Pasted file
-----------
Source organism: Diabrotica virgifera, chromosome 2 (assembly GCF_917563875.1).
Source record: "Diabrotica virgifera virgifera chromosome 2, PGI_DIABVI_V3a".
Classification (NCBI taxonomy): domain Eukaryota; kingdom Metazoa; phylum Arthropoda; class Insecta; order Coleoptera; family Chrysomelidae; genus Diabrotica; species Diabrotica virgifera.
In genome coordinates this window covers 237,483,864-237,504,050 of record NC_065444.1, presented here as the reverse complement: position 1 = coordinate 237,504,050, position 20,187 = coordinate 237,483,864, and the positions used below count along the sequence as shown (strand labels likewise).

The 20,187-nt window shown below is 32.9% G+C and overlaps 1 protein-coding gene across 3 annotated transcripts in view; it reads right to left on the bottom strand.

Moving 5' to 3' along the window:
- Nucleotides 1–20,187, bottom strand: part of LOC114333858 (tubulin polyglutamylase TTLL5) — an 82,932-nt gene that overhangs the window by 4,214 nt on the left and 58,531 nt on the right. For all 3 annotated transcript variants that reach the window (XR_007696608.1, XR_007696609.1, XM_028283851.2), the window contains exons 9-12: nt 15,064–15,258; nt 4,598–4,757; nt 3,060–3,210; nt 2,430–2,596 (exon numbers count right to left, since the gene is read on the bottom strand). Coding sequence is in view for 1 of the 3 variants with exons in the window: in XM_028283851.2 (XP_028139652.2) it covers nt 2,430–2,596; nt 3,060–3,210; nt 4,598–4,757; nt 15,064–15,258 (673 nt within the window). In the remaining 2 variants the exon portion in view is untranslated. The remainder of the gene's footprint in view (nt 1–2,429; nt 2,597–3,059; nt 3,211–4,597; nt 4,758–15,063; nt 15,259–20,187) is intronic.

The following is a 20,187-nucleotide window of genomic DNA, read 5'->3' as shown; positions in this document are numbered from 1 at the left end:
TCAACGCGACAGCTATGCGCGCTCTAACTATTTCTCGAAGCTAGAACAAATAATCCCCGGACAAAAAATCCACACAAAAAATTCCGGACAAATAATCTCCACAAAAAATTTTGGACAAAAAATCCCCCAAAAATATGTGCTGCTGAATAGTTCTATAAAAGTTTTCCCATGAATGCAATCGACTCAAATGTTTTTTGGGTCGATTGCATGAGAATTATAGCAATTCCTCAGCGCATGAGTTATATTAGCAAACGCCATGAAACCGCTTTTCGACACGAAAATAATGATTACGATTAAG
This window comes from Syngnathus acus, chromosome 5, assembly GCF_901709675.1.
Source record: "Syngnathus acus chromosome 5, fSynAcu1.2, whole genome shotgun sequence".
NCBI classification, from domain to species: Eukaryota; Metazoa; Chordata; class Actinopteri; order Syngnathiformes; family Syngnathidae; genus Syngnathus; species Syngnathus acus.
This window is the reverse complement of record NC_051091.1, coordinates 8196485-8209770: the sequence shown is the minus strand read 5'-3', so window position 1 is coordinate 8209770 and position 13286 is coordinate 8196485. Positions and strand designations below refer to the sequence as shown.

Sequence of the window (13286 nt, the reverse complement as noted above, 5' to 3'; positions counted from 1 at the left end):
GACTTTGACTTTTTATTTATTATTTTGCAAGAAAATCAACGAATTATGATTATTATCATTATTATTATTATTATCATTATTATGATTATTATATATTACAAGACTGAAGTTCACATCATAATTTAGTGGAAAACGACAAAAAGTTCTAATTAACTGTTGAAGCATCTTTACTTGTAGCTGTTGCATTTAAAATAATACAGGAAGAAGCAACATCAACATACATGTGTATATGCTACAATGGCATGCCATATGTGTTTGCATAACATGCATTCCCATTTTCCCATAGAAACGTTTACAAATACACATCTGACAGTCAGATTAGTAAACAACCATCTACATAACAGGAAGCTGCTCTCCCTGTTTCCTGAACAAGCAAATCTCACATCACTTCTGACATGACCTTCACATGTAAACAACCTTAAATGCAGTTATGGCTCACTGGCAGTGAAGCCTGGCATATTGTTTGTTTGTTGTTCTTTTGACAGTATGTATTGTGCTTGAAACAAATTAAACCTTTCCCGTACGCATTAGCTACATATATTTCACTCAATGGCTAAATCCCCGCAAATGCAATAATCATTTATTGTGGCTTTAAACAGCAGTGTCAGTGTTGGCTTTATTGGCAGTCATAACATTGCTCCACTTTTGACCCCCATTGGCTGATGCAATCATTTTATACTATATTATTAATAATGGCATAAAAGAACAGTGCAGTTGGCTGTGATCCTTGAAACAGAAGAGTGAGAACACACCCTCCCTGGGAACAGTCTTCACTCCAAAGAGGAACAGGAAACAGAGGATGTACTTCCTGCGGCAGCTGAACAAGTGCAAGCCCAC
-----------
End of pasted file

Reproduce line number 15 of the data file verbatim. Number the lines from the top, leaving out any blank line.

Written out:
GACTTTGACTTTTTATTTATTATTTTGCAAGAAAATCAACGAATTATGATTATTATCATTATTATTATTATTATCATTATTATGATTATTATATATTACAAGACTGAAGTTCACATCATAATTTAGTGGAAAACGACAAAAAGTTCTAATTAACTGTTGAAGCATCTTTACTTGTAGCTGTTGCATTTAAAATAATACAGGAAGAAGCAACATCAACATACATGTGTATATGCTACAATGGCATGCCATATGTGTTTGCATAACATGCATTCCCATTTTCCCATAGAAACGTTTACAAATACACATCTGACAGTCAGATTAGTAAACAACCATCTACATAACAGGAAGCTGCTCTCCCTGTTTCCTGAACAAGCAAATCTCACATCACTTCTGACATGACCTTCACATGTAAACAACCTTAAATGCAGTTATGGCTCACTGGCAGTGAAGCCTGGCATATTGTTTGTTTGTTGTTCTTTTGACAGTATGTATTGTGCTTGAAACAAATTAAACCTTTCCCGTACGCATTAGCTACATATATTTCACTCAATGGCTAAATCCCCGCAAATGCAATAATCATTTATTGTGGCTTTAAACAGCAGTGTCAGTGTTGGCTTTATTGGCAGTCATAACATTGCTCCACTTTTGACCCCCATTGGCTGATGCAATCATTTTATACTATATTATTAATAATGGCATAAAAGAACAGTGCAGTTGGCTGTGATCCTTGAAACAGAAGAGTGAGAACACACCCTCCCTGGGAACAGTCTTCACTCCAAAGAGGAACAGGAAACAGAGGATGTACTTCCTGCGGCAGCTGAACAAGTGCAAGCCCAC